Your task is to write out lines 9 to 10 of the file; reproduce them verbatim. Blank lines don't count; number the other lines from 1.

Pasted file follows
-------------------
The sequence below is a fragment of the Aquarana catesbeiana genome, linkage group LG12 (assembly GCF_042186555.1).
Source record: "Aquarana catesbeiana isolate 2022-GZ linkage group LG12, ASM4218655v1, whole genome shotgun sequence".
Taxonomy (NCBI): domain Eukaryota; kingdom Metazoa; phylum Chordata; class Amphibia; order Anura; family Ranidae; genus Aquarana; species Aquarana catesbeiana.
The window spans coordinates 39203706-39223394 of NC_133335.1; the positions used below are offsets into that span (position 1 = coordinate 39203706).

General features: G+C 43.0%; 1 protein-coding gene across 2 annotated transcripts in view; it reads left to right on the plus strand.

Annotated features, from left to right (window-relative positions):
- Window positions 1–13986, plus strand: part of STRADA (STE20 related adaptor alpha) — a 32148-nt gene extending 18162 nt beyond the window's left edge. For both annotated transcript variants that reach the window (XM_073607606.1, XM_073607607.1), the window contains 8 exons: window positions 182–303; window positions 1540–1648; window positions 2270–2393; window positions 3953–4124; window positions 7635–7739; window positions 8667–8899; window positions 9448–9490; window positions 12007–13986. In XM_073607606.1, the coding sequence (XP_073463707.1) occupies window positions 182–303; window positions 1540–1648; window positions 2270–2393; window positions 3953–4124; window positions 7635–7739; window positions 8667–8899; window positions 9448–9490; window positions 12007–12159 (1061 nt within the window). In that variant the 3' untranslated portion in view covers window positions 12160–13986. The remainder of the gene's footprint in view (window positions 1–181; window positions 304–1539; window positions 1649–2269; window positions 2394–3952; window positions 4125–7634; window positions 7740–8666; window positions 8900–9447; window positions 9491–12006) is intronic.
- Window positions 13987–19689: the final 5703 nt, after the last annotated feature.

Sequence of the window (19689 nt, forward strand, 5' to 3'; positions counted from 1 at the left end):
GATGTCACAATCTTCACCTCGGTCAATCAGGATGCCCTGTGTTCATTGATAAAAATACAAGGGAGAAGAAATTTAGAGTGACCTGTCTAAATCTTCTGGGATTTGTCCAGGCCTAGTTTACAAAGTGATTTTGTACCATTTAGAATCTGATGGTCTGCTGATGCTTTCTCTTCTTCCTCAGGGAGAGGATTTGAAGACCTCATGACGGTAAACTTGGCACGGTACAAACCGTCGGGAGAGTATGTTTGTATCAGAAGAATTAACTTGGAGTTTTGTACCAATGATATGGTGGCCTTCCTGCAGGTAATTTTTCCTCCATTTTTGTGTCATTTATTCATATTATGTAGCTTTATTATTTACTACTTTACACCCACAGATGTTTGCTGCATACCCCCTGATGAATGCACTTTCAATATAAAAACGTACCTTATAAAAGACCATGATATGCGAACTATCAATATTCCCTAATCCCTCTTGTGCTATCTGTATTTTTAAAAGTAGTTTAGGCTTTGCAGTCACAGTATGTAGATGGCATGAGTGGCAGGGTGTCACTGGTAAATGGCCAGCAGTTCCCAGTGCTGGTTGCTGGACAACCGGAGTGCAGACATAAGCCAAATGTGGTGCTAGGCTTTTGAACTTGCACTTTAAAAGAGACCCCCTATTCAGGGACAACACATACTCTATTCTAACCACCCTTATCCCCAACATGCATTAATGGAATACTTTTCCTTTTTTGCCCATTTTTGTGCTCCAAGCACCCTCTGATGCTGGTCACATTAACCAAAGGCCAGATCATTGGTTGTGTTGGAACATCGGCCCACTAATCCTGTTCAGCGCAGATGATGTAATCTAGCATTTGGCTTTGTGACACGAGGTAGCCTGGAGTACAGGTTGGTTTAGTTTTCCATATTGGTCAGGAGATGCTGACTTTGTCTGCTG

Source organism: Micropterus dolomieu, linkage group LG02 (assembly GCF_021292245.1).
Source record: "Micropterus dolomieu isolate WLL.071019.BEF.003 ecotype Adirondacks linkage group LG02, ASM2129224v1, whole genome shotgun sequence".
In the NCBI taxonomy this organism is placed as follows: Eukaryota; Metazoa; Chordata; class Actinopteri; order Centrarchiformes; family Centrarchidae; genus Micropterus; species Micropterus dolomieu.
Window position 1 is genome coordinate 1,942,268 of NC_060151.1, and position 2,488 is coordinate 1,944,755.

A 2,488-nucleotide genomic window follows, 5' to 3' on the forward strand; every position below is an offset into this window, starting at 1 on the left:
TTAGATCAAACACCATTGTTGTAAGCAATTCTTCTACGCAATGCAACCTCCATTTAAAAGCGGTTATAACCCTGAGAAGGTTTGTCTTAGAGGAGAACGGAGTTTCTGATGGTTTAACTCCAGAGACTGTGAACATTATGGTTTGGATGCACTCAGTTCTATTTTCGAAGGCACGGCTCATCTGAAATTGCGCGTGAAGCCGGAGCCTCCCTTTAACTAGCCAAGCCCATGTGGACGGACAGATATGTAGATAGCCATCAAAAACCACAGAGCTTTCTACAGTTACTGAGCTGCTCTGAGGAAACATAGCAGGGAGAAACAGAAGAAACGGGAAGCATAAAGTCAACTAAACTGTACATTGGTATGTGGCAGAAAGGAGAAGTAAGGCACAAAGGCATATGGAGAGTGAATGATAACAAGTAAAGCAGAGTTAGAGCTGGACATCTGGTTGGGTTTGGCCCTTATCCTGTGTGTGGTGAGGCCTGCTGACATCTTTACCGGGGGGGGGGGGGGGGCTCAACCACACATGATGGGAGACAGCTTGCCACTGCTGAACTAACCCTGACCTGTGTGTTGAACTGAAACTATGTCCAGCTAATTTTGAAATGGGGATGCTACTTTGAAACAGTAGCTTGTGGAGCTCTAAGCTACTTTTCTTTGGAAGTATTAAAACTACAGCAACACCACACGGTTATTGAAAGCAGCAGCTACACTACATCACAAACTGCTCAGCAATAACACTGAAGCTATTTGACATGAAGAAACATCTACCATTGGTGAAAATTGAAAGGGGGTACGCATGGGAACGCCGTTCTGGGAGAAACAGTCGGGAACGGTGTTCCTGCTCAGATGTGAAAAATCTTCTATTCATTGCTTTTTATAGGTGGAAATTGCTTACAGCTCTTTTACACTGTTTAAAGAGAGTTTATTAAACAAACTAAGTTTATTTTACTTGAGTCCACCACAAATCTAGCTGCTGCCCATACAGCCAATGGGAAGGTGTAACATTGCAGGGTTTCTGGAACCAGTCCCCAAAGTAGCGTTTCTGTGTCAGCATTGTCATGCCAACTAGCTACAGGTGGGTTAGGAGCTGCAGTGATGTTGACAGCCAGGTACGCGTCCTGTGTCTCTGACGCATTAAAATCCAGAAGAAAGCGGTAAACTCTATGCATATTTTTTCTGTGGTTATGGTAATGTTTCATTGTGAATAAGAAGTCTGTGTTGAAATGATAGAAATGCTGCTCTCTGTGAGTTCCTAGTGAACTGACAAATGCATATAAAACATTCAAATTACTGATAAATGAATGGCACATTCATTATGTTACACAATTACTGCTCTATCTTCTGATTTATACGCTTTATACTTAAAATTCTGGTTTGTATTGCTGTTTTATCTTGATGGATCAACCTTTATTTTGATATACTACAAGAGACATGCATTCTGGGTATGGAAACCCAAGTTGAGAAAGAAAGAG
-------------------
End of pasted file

Sequence of the window (19689 nt, forward strand, 5' to 3'; positions counted from 1 at the left end):
GATGTCACAATCTTCACCTCGGTCAATCAGGATGCCCTGTGTTCATTGATAAAAATACAAGGGAGAAGAAATTTAGAGTGACCTGTCTAAATCTTCTGGGATTTGTCCAGGCCTAGTTTACAAAGTGATTTTGTACCATTTAGAATCTGATGGTCTGCTGATGCTTTCTCTTCTTCCTCAGGGAGAGGATTTGAAGACCTCATGACGGTAAACTTGGCACGGTACAAACCGTCGGGAGAGTATGTTTGTATCAGAAGAATTAACTTGGAGTTTTGTACCAATGATATGGTGGCCTTCCTGCAGGTAATTTTTCCTCCATTTTTGTGTCATTTATTCATATTATGTAGCTTTATTATTTACTACTTTACACCCACAGATGTTTGCTGCATACCCCCTGATGAATGCACTTTCAATATAAAAACGTACCTTATAAAAGACCATGATATGCGAACTATCAATATTCCCTAATCCCTCTTGTGCTATCTGTATTTTTAAAAGTAGTTTAGGCTTTGCAGTCACAGTATGTAGATGGCATGAGTGGCAGGGTGTCACTGGTAAATGGCCAGCAGTTCCCAGTGCTGGTTGCTGGACAACCGGAGTGCAGACATAAGCCAAATGTGGTGCTAGGCTTTTGAACTTGCACTTTAAAAGAGACCCCCTATTCAGGGACAACACATACTCTATTCTAACCACCCTTATCCCCAACATGCATTAATGGAATACTTTTCCTTTTTTGCCCATTTTTGTGCTCCAAGCACCCTCTGATGCTGGTCACATTAACCAAAGGCCAGATCATTGGTTGTGTTGGAACATCGGCCCACTAATCCTGTTCAGCGCAGATGATGTAATCTAGCATTTGGCTTTGTGACACGAGGTAGCCTGGAGTACAGGTTGGTTTAGTTTTCCATATTGGTCAGGAGATGCTGACTTTGTCTGCTG